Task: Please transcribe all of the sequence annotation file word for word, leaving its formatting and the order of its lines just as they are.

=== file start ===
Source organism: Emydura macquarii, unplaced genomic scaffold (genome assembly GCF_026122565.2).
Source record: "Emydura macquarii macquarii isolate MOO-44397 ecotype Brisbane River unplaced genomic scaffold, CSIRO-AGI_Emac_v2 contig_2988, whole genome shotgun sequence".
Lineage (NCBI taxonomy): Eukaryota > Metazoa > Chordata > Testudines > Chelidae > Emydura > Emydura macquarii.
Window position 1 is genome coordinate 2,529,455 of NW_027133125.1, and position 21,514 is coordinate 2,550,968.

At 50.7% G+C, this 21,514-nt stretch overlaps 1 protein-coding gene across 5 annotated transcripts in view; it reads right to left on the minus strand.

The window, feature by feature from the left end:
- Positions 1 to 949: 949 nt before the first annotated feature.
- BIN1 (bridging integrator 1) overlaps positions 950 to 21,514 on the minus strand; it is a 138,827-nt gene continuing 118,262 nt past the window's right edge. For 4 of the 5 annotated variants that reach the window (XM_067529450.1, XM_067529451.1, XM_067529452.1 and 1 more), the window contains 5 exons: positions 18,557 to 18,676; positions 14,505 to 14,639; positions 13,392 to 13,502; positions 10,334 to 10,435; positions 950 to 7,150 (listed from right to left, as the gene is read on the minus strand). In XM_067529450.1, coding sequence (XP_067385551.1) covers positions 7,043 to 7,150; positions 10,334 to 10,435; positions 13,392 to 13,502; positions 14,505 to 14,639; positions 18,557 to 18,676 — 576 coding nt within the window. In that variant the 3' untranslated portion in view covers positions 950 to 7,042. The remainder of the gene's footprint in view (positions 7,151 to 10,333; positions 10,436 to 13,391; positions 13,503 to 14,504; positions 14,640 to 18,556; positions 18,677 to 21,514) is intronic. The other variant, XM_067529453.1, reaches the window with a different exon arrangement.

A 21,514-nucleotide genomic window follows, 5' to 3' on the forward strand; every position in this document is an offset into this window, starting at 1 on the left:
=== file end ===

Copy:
Source organism: Emydura macquarii, unplaced genomic scaffold (genome assembly GCF_026122565.2).
Source record: "Emydura macquarii macquarii isolate MOO-44397 ecotype Brisbane River unplaced genomic scaffold, CSIRO-AGI_Emac_v2 contig_2988, whole genome shotgun sequence".
Lineage (NCBI taxonomy): Eukaryota > Metazoa > Chordata > Testudines > Chelidae > Emydura > Emydura macquarii.
Window position 1 is genome coordinate 2,529,455 of NW_027133125.1, and position 21,514 is coordinate 2,550,968.

At 50.7% G+C, this 21,514-nt stretch overlaps 1 protein-coding gene across 5 annotated transcripts in view; it reads right to left on the minus strand.

The window, feature by feature from the left end:
- Positions 1 to 949: 949 nt before the first annotated feature.
- BIN1 (bridging integrator 1) overlaps positions 950 to 21,514 on the minus strand; it is a 138,827-nt gene continuing 118,262 nt past the window's right edge. For 4 of the 5 annotated variants that reach the window (XM_067529450.1, XM_067529451.1, XM_067529452.1 and 1 more), the window contains 5 exons: positions 18,557 to 18,676; positions 14,505 to 14,639; positions 13,392 to 13,502; positions 10,334 to 10,435; positions 950 to 7,150 (listed from right to left, as the gene is read on the minus strand). In XM_067529450.1, coding sequence (XP_067385551.1) covers positions 7,043 to 7,150; positions 10,334 to 10,435; positions 13,392 to 13,502; positions 14,505 to 14,639; positions 18,557 to 18,676 — 576 coding nt within the window. In that variant the 3' untranslated portion in view covers positions 950 to 7,042. The remainder of the gene's footprint in view (positions 7,151 to 10,333; positions 10,436 to 13,391; positions 13,503 to 14,504; positions 14,640 to 18,556; positions 18,677 to 21,514) is intronic. The other variant, XM_067529453.1, reaches the window with a different exon arrangement.

A 21,514-nucleotide genomic window follows, 5' to 3' on the forward strand; every position in this document is an offset into this window, starting at 1 on the left: